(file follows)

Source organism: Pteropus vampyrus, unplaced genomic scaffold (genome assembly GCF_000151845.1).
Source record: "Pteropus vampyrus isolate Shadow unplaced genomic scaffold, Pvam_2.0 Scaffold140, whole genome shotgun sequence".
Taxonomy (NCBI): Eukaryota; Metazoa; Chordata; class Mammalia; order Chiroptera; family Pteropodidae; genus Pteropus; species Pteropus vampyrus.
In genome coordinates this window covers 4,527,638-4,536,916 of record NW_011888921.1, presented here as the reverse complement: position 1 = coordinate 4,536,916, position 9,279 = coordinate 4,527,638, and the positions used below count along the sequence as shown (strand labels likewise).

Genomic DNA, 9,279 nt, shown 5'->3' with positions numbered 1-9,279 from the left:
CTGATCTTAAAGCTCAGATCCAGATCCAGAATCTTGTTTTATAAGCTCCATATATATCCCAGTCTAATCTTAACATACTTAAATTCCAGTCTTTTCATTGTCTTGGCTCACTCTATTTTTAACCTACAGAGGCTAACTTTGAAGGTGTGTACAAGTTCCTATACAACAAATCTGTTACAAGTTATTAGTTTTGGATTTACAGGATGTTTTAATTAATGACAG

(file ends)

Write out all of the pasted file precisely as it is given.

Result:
Source organism: Pteropus vampyrus, unplaced genomic scaffold (genome assembly GCF_000151845.1).
Source record: "Pteropus vampyrus isolate Shadow unplaced genomic scaffold, Pvam_2.0 Scaffold140, whole genome shotgun sequence".
Taxonomy (NCBI): Eukaryota; Metazoa; Chordata; class Mammalia; order Chiroptera; family Pteropodidae; genus Pteropus; species Pteropus vampyrus.
In genome coordinates this window covers 4,527,638-4,536,916 of record NW_011888921.1, presented here as the reverse complement: position 1 = coordinate 4,536,916, position 9,279 = coordinate 4,527,638, and the positions used below count along the sequence as shown (strand labels likewise).

Genomic DNA, 9,279 nt, shown 5'->3' with positions numbered 1-9,279 from the left:
CTGATCTTAAAGCTCAGATCCAGATCCAGAATCTTGTTTTATAAGCTCCATATATATCCCAGTCTAATCTTAACATACTTAAATTCCAGTCTTTTCATTGTCTTGGCTCACTCTATTTTTAACCTACAGAGGCTAACTTTGAAGGTGTGTACAAGTTCCTATACAACAAATCTGTTACAAGTTATTAGTTTTGGATTTACAGGATGTTTTAATTAATGACAG